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What Does the Bible Say About Remarriage?


There are so many different circumstances in which one can lose a spouse that no single thing can be said in answer to your question.

At one time, some Christians did not believe a person should remarry even after the death of a spouse. They called this digamy. which is similar to bigamy. The difference is that with bigamy you have two living spouses; in digamy, one of the spouses has died. Of course, this is no where taught in the Bible.

Going back to the beginning, God intended for man to have a mate. However, He intended there to be one man and one woman joined together for life. When one dies, the other is free to remarry (Romans 7:1-2).

But what if someone breaks the marriage bond some other way? Note that there is no other way a marriage bond can be broken without sin. It is a serious thing to separate that which God joins. Yet, in our world, it happens every day. I suspect that your question has more to do with remarriage after divorce than it does after one spouse has died.

I would suggest you read carefully 1 Corinthians 7. In this chapter, the apostle addresses several different circumstances regarding marriage – from how married people are to live with each other to what widows/widowers are to do. He talks about believers married to believers as well as believers married to unbelievers. He talks about those who have never been married as well as people who have been married but are either widowed or otherwise “loosed from” a spouse.

I am sure you will find the situation you are asking about in this chapter and will be able to read for yourself what the Bible says about remarriage. In this chapter, Paul discourages marriage “because of the present distress.” Apparently this was, a temporary condition, probably due to persecution. Yet, even in that time of distress, he recognized that marriage is better than falling into sin because of inability to avoid immoral behavior without marriage.

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2 Responses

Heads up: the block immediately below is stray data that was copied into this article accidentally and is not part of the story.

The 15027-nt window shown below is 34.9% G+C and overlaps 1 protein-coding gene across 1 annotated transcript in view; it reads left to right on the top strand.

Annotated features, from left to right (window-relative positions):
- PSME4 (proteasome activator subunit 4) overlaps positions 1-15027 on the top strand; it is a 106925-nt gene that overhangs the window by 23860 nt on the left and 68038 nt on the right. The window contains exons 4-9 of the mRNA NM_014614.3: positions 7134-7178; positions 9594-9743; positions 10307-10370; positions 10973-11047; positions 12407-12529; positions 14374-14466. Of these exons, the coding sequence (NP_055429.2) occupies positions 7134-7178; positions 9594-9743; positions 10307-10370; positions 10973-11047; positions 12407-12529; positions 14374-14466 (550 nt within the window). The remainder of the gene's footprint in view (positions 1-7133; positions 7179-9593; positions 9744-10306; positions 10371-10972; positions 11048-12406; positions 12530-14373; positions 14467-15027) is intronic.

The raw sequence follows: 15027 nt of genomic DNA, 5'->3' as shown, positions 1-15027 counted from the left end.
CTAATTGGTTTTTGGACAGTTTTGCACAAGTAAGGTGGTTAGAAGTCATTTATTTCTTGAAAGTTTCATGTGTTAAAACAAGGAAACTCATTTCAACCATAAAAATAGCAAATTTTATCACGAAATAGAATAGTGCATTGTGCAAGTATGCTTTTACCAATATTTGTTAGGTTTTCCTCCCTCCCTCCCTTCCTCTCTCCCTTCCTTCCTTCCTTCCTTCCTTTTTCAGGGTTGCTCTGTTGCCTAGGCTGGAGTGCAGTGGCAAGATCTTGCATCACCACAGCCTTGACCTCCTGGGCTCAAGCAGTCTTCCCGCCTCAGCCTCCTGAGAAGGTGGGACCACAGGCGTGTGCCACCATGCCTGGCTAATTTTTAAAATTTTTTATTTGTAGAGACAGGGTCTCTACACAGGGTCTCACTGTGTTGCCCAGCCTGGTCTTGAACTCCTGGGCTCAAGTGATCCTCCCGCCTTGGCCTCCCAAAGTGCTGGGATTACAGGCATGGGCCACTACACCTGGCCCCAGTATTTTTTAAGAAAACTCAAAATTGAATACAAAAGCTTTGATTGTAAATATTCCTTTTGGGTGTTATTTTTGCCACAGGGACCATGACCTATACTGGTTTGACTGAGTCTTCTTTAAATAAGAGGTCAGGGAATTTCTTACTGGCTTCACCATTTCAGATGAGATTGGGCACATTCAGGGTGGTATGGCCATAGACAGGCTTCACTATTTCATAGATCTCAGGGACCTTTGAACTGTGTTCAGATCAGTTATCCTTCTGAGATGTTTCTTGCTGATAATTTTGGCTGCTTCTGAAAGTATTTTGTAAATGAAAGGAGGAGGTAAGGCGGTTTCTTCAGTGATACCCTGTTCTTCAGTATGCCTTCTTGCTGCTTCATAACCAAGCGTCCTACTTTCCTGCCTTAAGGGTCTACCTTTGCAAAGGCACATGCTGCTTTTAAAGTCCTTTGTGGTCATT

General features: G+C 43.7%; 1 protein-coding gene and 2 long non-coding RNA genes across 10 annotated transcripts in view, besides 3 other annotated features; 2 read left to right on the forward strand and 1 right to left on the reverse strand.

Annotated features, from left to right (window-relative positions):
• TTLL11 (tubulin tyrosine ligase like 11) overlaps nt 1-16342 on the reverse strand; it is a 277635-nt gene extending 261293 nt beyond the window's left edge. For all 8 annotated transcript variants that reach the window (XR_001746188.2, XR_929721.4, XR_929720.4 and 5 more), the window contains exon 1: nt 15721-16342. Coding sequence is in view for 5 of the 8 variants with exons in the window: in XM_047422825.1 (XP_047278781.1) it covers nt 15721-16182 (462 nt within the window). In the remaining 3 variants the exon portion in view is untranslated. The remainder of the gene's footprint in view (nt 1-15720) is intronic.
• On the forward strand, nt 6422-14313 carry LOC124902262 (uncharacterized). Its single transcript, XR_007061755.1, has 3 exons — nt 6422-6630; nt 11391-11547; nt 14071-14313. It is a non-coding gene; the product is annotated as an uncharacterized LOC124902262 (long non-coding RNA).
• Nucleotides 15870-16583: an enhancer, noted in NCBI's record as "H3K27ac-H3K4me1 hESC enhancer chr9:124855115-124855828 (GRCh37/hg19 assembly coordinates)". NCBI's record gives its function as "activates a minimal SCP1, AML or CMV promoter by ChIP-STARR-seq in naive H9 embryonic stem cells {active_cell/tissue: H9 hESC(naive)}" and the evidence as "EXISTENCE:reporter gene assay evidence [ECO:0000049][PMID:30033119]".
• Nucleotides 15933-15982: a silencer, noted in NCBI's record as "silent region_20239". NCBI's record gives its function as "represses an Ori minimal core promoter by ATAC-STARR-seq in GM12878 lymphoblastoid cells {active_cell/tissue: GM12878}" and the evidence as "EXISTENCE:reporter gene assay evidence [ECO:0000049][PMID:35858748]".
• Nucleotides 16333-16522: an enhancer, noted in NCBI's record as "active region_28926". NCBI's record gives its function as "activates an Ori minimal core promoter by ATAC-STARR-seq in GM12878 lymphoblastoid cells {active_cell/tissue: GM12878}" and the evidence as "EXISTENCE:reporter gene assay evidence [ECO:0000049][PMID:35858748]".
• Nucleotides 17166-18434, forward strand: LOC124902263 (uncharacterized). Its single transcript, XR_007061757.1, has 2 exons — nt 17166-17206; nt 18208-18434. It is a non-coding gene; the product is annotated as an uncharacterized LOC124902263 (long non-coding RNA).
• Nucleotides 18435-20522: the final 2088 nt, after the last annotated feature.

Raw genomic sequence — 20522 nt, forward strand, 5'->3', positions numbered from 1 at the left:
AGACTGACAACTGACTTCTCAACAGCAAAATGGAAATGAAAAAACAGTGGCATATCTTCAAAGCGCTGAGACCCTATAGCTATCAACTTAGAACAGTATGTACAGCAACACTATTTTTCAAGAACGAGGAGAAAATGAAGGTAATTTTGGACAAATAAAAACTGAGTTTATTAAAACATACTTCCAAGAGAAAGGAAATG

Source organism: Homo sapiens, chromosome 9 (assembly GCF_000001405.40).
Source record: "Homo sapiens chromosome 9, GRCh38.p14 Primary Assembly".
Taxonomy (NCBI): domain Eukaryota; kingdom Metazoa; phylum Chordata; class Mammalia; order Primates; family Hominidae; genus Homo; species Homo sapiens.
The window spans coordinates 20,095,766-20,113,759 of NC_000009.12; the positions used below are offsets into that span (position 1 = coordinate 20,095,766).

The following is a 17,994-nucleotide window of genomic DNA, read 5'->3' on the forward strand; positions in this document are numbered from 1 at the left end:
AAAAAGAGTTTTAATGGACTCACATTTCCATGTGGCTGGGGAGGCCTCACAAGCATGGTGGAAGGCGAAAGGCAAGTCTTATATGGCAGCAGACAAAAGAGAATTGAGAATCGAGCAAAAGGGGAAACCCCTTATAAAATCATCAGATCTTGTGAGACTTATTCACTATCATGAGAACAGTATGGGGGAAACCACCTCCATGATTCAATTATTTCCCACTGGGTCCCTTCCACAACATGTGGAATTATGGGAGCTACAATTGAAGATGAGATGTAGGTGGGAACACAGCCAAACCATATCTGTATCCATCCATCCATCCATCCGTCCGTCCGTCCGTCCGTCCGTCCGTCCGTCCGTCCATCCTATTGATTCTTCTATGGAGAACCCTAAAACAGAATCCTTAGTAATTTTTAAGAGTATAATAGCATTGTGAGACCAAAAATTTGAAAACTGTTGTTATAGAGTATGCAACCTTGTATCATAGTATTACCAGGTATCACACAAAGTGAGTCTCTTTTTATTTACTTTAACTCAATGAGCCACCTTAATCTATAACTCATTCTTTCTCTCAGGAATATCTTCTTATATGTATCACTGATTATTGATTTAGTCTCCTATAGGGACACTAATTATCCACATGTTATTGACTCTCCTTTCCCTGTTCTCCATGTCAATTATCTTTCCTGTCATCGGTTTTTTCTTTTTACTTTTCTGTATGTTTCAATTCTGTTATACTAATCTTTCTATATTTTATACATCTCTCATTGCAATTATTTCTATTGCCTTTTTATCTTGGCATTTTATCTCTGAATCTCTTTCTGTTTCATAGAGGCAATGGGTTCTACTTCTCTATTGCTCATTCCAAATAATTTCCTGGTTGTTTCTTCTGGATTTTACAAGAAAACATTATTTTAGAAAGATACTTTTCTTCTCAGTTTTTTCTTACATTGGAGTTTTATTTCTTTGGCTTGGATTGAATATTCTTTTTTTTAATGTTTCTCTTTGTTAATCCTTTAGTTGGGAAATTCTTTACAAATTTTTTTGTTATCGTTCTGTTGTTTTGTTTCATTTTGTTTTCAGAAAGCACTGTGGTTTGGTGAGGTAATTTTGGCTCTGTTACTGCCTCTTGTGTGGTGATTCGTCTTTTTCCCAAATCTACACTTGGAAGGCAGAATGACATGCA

1. Rose,
    Thank you for your comment. Please consider the following:

    1) My post says nothing to approve remarriage after a divorce. I merely pointed the questioner to the longest section of Scripture that gives the most thorough discussion of the subject of marriage. I suggested that if she read this chapter carefully, she would find the answer to her question. Do you have a problem with what Paul wrote in 1 Corinthians 7? Do you believe that he contradicts a proper understanding of the passages you quote in your comment?

    2) Jesus charges us not to separate what God has joined; He did not say it is impossible for us to do so, as your argument suggests. I have heard it said many times that God does not recognize divorce. I have not yet read where God says that He does not recognize divorce.

    3) In conversation with the woman at the well (John 4), Jesus told her that she had previously had five husbands, but that the man she was living with then was not her husband. Do you maintain that five husbands had died and she moved in with someone else? If Jesus did not recognize those who put her away as truly being separated from her, this is what would have had to have happened.

    4) Moses permitted divorce “because of the hardness of your hearts.” Are hearts no longer hard?

    5) God hates divorce. He also hates murder. Does a murderer have to resurrect his victim in order to repent and be forgiven?

    We could go on, but there are no easy answers to sin as heinous as breaking covenant vows made before God. It is like Humpty Dumpty who can never be put together again once he has fallen off the wall. That is, “all the king’s horses and all the king’s men” cannot put him together again – but our loving, merciful God can.

    I was very cautious in what I wrote to the very real person who asked this question. I do nothing to encourage divorce. Instead, I teach against it, and even more importantly, I attempt to help couples learn how to live together the way God intended.

    I always try to deal with questions such as this with the compassion and love of Jesus – offering forgiveness and also saying, “Go, and sin no more.”

    • My comment above was in reply to a comment from “Rose” – which I accidentally deleted. Basically, the comment was a listing of traditional arguments concerning Divorce and Remarriage with nothing in it I had not heard many times before. In my reply (above), I did not try to argue with her; I merely made some observations about the implications of her comments and asked questions.

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